vanishing of gradient in domain

Theorem.  If the function f is defined in a domain ( D of n and all the partial derivativesMathworldPlanetmath of a f vanish identically in D, i.e.


then the function has a constant value in the whole domain.

Proof.  For the sake of simpler notations, think that  n=3; thus we have

fx(x,y,z)=fy(x,y,z)=fz(x,y,z)= 0for all(x,y,z)D. (1)

Make the antithesis that there are the points  P0=(x0,y0,z0)  and  P1=(x1,y1,z1)  of D such that  f(x0,y0,z0)f(x1,y1,z1).  Since D is connected, one can form the broken line P0Q1Q2QkP1 contained in D.  When one now goes along this broken line from P0 to P1, one mets the first corner where the value of f does not equal f(x0,y0,z0).  Thus D contains a line segmentMathworldPlanetmath, the end pointsPlanetmathPlanetmath of which give unequal values to f.  When necessary, we change the notations such that this line segment is P0P1.  Now, fx,fy,fz are continuousMathworldPlanetmathPlanetmath in D because they vanish.  The mean-value theorem for several variables guarantees an interior point(a,b,c)  of the segment such that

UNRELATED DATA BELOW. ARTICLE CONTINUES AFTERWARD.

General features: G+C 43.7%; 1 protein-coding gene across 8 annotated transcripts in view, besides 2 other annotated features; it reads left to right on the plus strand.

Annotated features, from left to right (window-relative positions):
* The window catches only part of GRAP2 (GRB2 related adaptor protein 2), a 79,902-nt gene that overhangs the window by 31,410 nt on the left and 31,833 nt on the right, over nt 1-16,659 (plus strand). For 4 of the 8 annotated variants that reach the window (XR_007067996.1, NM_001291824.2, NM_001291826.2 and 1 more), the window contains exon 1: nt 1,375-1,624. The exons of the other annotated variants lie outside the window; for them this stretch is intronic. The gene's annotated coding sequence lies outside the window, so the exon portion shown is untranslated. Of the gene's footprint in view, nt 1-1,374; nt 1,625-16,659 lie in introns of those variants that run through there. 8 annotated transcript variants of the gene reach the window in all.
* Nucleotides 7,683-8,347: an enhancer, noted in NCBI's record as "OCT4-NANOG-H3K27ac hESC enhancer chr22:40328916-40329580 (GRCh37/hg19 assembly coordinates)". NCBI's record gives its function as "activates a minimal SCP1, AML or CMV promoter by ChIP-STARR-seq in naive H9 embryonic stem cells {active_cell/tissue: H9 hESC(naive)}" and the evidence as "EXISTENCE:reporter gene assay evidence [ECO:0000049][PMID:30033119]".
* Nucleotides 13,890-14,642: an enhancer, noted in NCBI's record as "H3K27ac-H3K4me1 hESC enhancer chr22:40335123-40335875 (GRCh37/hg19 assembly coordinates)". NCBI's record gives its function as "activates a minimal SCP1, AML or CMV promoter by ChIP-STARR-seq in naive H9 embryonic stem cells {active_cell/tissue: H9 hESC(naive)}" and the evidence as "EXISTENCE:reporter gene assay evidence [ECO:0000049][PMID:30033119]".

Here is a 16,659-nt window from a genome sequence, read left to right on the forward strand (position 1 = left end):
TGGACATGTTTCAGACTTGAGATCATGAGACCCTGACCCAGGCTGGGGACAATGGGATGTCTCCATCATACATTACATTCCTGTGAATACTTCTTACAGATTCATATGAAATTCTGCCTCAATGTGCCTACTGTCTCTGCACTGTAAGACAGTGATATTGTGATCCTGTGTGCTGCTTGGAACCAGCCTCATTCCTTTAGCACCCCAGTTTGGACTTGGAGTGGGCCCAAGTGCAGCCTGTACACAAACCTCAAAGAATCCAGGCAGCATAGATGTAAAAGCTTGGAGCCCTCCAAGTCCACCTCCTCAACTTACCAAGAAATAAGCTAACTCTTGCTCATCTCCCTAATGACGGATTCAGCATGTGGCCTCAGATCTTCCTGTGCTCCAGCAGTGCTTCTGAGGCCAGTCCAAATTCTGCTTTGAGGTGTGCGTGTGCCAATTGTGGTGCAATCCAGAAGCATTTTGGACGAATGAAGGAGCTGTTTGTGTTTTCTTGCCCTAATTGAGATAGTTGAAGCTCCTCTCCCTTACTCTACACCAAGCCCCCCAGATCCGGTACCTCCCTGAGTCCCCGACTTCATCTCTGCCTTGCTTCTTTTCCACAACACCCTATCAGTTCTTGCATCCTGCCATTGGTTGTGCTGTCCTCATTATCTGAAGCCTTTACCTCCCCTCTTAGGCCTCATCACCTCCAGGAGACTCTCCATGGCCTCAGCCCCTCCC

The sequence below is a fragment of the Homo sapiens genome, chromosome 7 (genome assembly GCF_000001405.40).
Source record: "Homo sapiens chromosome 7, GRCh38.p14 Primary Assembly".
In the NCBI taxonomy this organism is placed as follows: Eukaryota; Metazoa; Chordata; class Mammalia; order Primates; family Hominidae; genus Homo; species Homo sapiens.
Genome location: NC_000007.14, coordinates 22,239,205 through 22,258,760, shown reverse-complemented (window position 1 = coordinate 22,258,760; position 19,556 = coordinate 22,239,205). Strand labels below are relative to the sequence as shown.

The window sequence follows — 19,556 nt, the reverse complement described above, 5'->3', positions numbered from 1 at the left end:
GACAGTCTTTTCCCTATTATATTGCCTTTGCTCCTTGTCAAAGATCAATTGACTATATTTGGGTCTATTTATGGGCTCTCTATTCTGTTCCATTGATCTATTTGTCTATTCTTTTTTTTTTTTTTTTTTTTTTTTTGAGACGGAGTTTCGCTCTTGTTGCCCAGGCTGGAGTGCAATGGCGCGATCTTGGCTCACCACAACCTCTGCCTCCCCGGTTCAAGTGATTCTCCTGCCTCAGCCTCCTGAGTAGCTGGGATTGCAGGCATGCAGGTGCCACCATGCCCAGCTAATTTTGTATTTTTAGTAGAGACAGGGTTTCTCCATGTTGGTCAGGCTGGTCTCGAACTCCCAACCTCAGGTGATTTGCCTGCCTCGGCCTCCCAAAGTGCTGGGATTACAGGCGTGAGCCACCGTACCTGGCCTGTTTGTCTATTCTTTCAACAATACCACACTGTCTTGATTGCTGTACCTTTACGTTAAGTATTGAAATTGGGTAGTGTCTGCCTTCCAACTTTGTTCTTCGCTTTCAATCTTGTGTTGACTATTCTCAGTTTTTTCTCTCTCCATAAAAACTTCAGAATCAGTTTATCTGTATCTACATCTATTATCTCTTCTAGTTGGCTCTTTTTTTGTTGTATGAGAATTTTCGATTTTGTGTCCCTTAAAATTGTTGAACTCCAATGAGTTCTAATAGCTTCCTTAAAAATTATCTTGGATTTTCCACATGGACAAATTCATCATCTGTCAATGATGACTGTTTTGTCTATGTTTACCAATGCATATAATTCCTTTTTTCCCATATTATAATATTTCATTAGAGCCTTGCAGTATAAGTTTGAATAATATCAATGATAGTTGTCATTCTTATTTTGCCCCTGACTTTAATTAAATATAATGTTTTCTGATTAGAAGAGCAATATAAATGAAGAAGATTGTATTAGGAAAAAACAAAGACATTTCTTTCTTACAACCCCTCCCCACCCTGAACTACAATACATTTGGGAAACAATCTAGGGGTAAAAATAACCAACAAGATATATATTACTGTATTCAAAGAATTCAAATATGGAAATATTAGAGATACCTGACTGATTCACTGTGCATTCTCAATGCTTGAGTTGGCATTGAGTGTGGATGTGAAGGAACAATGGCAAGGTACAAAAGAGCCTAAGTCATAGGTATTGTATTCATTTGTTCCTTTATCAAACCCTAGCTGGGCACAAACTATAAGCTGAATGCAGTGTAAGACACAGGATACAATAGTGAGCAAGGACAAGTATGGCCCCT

But by (1), the last sum must vanish.  This contradictory result shows that the antithesis is wrong, which settles the proof.

Title vanishing of gradient in domain
Canonical name VanishingOfGradientInDomain
Date of creation 2013-03-22 19:11:58
Last modified on 2013-03-22 19:11:58
Owner pahio (2872)
Last modified by pahio (2872)
Numerical id 8
Author pahio (2872)
Entry type Theorem
Classification msc 26B12
Synonym partial derivatives vanish
Related topic FundamentalTheoremOfIntegralCalculus
Related topic ExtremumPointsOfFunctionOfSeveralVariables